If your conjecture is true, there exists a finite $$\delta^*$$ for which there is a pure-strategy equilibrium to the game with $$(x^*,y^*)$$ in the interior of $$R_{\delta^*}$$. If it is false, either there is no pure strategy equilibrium to the game, or there is a pure-strategy eqm but it is always on the boundary of $$R_\delta$$ for any $$\delta$$. By picking a particular fixed-point theorem to get existence of an eqm point, you could then try to reverse engineer sufficient conditions for the conjecture to be true or false.

I am not sure it is either always true or false, since the assumptions are of the "coerciveness" kind: they describe what happens as $$x$$ or $$y$$ gets very large, but give no local information. So I can imagine lots of critical points in some neigborhood of, say, zero, and then the function goes off to $$\pm \infty$$ outside the neighborhood. Conversely, I can imagine that at any critical point in $$x$$, there is first-order variation in $$y$$, and vice versa (i.e., one player or the other always wants to deviate'' from the proposed $$x$$ and $$y$$ even if the other is happy with their strategy, so there is no pure-strategy Nash equilibrium).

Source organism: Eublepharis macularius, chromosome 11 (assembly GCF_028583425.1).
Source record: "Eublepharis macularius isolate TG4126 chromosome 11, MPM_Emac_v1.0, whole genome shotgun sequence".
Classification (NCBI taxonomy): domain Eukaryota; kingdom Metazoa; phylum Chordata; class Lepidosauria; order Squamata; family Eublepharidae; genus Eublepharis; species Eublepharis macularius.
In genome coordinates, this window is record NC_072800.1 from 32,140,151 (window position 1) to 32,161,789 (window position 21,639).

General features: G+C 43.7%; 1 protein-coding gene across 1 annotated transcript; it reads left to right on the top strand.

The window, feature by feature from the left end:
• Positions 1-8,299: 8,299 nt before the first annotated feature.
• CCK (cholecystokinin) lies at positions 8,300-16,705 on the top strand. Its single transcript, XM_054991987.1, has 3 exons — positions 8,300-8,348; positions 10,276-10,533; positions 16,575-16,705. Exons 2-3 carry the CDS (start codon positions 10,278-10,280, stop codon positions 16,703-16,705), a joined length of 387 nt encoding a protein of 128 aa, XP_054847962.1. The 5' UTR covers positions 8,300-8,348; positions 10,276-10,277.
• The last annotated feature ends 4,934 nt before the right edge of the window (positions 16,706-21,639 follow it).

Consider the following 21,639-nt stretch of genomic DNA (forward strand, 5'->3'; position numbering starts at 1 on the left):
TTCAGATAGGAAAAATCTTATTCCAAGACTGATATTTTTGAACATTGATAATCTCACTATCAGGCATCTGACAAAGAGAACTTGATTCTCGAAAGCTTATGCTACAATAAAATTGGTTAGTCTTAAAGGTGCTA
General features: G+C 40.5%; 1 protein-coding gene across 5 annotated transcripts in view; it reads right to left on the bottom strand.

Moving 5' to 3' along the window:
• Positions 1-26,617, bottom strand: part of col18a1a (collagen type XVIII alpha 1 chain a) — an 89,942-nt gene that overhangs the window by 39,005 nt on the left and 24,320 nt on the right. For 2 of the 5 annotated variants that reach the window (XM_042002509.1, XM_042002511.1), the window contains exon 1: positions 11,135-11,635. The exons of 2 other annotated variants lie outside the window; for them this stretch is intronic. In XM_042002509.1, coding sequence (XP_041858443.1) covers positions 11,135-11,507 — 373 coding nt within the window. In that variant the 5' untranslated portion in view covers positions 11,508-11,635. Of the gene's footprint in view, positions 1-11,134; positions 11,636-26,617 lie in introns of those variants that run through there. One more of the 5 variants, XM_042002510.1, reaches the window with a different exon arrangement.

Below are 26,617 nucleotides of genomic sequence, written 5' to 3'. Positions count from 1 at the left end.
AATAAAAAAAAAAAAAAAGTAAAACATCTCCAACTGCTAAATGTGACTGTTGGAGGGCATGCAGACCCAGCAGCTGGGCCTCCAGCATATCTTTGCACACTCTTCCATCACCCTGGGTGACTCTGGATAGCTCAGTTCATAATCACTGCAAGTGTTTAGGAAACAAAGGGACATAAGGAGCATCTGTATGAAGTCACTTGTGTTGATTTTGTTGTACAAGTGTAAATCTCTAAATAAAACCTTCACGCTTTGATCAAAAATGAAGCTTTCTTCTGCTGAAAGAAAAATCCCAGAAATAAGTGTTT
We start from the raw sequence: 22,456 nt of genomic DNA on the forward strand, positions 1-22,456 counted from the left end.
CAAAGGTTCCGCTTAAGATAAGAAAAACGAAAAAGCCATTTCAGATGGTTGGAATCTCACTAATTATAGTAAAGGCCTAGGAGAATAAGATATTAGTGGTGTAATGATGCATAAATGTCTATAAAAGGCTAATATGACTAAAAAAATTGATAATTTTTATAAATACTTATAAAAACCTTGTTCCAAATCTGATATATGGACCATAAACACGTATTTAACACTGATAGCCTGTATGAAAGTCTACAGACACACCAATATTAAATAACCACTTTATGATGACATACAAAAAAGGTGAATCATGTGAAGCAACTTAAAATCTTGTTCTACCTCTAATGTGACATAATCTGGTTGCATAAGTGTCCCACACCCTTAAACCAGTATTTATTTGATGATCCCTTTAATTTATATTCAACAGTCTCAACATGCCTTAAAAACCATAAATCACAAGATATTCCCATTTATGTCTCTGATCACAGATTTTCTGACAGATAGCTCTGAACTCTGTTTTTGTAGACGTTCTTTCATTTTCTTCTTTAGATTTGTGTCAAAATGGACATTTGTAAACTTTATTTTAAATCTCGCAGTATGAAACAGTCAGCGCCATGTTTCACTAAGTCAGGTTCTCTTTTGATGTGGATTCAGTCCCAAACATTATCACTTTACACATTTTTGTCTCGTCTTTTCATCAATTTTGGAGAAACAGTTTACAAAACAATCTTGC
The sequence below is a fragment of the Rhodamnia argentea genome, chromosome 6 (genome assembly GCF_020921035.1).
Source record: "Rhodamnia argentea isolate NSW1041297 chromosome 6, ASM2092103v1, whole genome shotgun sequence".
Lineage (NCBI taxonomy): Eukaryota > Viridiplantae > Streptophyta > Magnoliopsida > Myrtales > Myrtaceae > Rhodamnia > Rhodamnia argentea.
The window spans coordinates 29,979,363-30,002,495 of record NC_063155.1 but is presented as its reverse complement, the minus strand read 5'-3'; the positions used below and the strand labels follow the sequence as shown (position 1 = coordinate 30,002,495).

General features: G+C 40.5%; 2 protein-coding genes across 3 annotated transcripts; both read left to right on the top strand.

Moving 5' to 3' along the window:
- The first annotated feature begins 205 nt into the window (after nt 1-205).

Maybe I managed to solve the problem, so I post my answer in the eventuality someone will appreciate this: $$f(x,y)=x^2-e^{|y|}$$ could be a nice counterexample to the hypothesis that the function must have a critic point.

[EDIT]:
My counterexample doesn't satisfy the $$C^\infty$$ condition; so it's not a real answer to my question..

• This is a good counterexample. Not too sure if it meets the $C^{\infty}$ condition though, as it's not differentiable at $y=0$. May 21, 2020 at 12:30
• @K.defaoite Yes, you're right.. I totally forgot the $C^\infty$ condition. Adding that information may be an harder challenge. May 21, 2020 at 14:11
• In fact, no $C^\infty$ function of the form $f(x,y)=g(x)+h(y)$ can be a counterexample, since $g'(x_0) = 0$ for some $x_0$ and $h'(y_0) = 0$ for some $y_0,$ giving $(x_0,y_0)$ as a critical point.
– zhw.
May 25, 2020 at 18:05